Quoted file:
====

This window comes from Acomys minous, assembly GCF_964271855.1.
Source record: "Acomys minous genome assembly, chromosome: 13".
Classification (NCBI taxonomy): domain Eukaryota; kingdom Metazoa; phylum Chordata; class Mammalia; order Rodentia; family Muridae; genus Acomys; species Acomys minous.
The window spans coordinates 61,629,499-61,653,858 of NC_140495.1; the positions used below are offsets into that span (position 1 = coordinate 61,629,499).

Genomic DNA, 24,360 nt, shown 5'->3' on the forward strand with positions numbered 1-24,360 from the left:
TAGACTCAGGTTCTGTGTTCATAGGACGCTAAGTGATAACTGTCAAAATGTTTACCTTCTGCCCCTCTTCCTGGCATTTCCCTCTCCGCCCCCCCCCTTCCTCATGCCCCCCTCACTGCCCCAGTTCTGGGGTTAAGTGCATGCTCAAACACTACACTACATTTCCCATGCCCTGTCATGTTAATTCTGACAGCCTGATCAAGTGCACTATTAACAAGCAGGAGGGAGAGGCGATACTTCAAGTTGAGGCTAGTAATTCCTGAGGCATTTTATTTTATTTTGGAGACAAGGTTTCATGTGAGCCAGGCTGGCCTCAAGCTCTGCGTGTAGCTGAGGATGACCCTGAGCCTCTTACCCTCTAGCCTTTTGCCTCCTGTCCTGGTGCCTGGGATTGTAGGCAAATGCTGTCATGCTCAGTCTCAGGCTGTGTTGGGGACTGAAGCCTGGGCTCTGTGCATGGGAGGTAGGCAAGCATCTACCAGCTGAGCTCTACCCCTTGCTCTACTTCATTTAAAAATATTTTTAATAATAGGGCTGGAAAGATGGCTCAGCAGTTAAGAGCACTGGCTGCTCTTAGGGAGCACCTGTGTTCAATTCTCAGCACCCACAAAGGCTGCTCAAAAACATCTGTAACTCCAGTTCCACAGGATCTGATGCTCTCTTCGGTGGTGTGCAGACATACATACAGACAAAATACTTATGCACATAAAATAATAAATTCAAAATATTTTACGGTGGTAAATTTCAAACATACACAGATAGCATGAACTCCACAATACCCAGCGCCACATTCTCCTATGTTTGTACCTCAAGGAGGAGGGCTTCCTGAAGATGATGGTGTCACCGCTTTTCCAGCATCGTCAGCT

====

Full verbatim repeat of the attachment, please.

This window comes from Acomys minous, assembly GCF_964271855.1.
Source record: "Acomys minous genome assembly, chromosome: 13".
Classification (NCBI taxonomy): domain Eukaryota; kingdom Metazoa; phylum Chordata; class Mammalia; order Rodentia; family Muridae; genus Acomys; species Acomys minous.
The window spans coordinates 61,629,499-61,653,858 of NC_140495.1; the positions used below are offsets into that span (position 1 = coordinate 61,629,499).

Genomic DNA, 24,360 nt, shown 5'->3' on the forward strand with positions numbered 1-24,360 from the left:
TAGACTCAGGTTCTGTGTTCATAGGACGCTAAGTGATAACTGTCAAAATGTTTACCTTCTGCCCCTCTTCCTGGCATTTCCCTCTCCGCCCCCCCCCTTCCTCATGCCCCCCTCACTGCCCCAGTTCTGGGGTTAAGTGCATGCTCAAACACTACACTACATTTCCCATGCCCTGTCATGTTAATTCTGACAGCCTGATCAAGTGCACTATTAACAAGCAGGAGGGAGAGGCGATACTTCAAGTTGAGGCTAGTAATTCCTGAGGCATTTTATTTTATTTTGGAGACAAGGTTTCATGTGAGCCAGGCTGGCCTCAAGCTCTGCGTGTAGCTGAGGATGACCCTGAGCCTCTTACCCTCTAGCCTTTTGCCTCCTGTCCTGGTGCCTGGGATTGTAGGCAAATGCTGTCATGCTCAGTCTCAGGCTGTGTTGGGGACTGAAGCCTGGGCTCTGTGCATGGGAGGTAGGCAAGCATCTACCAGCTGAGCTCTACCCCTTGCTCTACTTCATTTAAAAATATTTTTAATAATAGGGCTGGAAAGATGGCTCAGCAGTTAAGAGCACTGGCTGCTCTTAGGGAGCACCTGTGTTCAATTCTCAGCACCCACAAAGGCTGCTCAAAAACATCTGTAACTCCAGTTCCACAGGATCTGATGCTCTCTTCGGTGGTGTGCAGACATACATACAGACAAAATACTTATGCACATAAAATAATAAATTCAAAATATTTTACGGTGGTAAATTTCAAACATACACAGATAGCATGAACTCCACAATACCCAGCGCCACATTCTCCTATGTTTGTACCTCAAGGAGGAGGGCTTCCTGAAGATGATGGTGTCACCGCTTTTCCAGCATCGTCAGCT